Red lentils are always paired with spices. I love using garam masala for another layer of earthy and interesting flavors. I made my own blend of garam masala from whole and ground spices. But I always prefer using all whole spices for their maximum flavor. I also think that there’s no single recipe for garam masala. So, looking at a recipe as a guide and adjusting the amount of spices according to your taste is way better than buying already grounded garam masala. Toasting and grinding them your self will also lift up your spirits.



Although this soup is quick to make, sweating the onions is an important step that you need to do, making sure that the onions are cooked over low heat until they are soft and tender before adding the tomatoes. The onions will impede from softening when you add the tomatoes at once. Sweating the onions also adds sweetness to the whole dish.



I try to avoid anything canned but there are exceptions like canned tomatoes. Roasted tomatoes would also be excellent for their more intense sweet flavor. If you have someone in your family who is tomato-phobic like my mother because of the sourness, then choosing canned tomatoes is as important as choosing fresh tomatoes. Watch the video below from Rouxbe Online Cooking School on How to Choose Quality Canned Tomatoes.

Rouxbe Online Cooking School & Video Recipes

I love anything with coconut. For this soup, I’m using some local virgin coconut oil for sweating the onions and some fresh coconut cream to finish the dish. And I always serve it with extra coconut cream. The best virgin coconut oil I’ve ever purchased was produced by The Farm. The Farm is a medical and wellness resort in Batangas, Philippines which is about 2 hours away from Metro Manila. This is one of the establishments that I want to work for. And I love the taste of coconut in this recipe. The fresh coconut cream is somewhat sweet and blends beautifully with this feisty soup.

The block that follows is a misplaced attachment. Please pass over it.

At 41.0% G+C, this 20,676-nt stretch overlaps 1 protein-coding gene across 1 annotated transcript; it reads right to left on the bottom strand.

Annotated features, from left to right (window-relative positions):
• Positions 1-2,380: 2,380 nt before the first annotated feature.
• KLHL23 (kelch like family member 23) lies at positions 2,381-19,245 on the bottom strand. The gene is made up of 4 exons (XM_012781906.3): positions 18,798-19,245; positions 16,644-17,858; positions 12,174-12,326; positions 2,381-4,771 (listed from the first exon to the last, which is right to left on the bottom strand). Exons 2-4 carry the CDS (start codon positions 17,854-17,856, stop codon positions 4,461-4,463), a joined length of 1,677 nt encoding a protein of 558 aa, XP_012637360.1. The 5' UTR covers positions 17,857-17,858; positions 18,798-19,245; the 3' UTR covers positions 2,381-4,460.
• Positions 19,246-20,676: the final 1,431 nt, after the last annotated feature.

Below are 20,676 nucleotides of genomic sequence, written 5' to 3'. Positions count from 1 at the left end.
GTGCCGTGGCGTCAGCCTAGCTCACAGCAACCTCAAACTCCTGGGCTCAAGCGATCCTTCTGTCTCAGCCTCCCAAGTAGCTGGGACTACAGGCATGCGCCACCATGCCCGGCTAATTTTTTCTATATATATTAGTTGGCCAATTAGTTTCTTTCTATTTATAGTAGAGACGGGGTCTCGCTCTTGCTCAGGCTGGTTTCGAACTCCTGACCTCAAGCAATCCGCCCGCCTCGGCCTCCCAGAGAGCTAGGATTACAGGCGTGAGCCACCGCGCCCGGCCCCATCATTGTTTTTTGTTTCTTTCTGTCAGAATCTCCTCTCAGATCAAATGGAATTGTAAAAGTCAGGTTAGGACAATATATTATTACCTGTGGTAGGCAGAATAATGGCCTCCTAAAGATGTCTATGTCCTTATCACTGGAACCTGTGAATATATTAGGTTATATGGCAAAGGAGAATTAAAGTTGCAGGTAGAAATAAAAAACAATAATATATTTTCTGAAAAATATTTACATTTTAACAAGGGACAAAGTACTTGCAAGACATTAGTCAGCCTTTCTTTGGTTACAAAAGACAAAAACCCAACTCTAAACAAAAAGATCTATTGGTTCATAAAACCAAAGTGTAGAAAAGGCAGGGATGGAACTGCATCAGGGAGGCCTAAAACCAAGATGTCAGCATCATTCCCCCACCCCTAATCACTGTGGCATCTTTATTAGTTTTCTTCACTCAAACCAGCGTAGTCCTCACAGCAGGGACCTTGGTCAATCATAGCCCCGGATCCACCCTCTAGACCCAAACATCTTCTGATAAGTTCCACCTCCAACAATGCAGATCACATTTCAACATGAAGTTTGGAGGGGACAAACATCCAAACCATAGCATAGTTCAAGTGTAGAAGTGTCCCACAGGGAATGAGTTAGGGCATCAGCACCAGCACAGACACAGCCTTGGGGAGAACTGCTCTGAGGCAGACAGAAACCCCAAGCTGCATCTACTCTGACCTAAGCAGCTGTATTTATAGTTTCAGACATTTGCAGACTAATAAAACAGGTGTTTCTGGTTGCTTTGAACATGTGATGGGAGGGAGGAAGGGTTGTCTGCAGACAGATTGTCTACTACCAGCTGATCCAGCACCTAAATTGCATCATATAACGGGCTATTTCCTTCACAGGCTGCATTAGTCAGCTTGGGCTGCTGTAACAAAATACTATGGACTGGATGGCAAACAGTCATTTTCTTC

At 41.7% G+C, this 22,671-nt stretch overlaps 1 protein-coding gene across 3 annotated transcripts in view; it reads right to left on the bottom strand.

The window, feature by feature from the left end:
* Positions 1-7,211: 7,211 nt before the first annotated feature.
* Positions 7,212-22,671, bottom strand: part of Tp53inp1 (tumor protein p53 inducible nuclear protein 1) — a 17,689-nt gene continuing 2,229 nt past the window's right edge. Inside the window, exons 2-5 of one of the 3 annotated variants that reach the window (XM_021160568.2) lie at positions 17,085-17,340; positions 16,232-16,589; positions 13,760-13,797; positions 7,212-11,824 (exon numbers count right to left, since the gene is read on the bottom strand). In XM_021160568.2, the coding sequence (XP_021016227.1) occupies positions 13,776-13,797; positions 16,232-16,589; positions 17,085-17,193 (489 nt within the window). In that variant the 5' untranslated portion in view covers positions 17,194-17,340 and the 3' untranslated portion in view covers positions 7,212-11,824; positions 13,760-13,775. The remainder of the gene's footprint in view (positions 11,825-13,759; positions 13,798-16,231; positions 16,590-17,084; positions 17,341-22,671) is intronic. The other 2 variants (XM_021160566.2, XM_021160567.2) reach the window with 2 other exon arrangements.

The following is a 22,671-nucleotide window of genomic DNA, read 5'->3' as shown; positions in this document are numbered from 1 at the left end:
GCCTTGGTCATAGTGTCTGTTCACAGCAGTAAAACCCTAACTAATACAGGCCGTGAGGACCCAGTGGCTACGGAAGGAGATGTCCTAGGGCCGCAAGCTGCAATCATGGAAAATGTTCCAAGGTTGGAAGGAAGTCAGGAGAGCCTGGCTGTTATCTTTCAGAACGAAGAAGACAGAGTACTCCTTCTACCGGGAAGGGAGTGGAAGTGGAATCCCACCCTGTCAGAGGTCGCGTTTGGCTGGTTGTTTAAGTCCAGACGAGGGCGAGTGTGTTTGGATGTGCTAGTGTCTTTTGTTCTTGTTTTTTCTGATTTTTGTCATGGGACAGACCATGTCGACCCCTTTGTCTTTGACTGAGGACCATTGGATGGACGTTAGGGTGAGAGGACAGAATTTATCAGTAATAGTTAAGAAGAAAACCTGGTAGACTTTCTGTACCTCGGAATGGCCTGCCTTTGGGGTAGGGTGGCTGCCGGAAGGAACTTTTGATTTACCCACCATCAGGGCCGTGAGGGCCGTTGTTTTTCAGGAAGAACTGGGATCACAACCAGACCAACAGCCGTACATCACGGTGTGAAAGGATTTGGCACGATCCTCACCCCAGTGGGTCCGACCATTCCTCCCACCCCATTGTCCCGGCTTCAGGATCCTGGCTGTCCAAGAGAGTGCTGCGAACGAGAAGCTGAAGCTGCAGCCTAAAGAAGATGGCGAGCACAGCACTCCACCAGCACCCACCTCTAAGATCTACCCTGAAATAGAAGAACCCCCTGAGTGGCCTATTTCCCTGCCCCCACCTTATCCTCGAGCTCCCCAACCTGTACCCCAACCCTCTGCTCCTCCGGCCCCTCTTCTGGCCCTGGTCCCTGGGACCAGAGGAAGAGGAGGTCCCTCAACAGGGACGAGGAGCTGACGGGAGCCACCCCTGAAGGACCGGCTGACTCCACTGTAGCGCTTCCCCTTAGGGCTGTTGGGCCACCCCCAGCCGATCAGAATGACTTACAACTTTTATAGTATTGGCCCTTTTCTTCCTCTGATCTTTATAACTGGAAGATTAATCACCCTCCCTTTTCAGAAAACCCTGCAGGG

This soup can also be pureed but I prefer to serve just the way it is. Feel free to adjust the amount of lentils and it all depends if you want it really chunky. This morning, I have to add another can of tomatoes because the lentils have doubled in size. Which means, I have enough soup for 4 more people.

Soothing Red Lentil and Tomato Soup

2 tbsp virgin coconut oil
1 large onion
2 small dried chiles, freshly ground (optional)
2 tsp garam masala
1 cup red lentils
2 cans (400g)whole tomatoes
3 cupschicken or vegetables stock
unrefined sea salt, to taste

1 cup fresh coconut cream, approximately (if fresh is available)
cilantro leaves

To prepare your mise en place, first remove the seeds from the whole tomatoes and processed in the blender until roughly puree. Then, quickly rinse the lentils and drain well.

To start the soup, first peel and finely dice the onion. Then heat a heavy-bottom soup pot over medium high heat. Add the oil, followed by the onions. Season the onions with sea salt and cook until the onions are soft and tender. Add the ground dried chilies and garam masala and cook for another one minute. Then add the red lentils, tomatoes and stock and bring to a simmer. Lower the heat, cover, lid slightly open and simmer the soup for about 20 to 30 minutes until the lentils are tender.

When the lentils are already tender, chop some cilantro leaves and heat the coconut cream until lukewarm.

If the soup is too thick, add more stock. Season the soup with sea salt to taste.

To serve, ladle the soup onto soup bowls, then garnish with coconut cream and chopped cilantro.

Enjoy.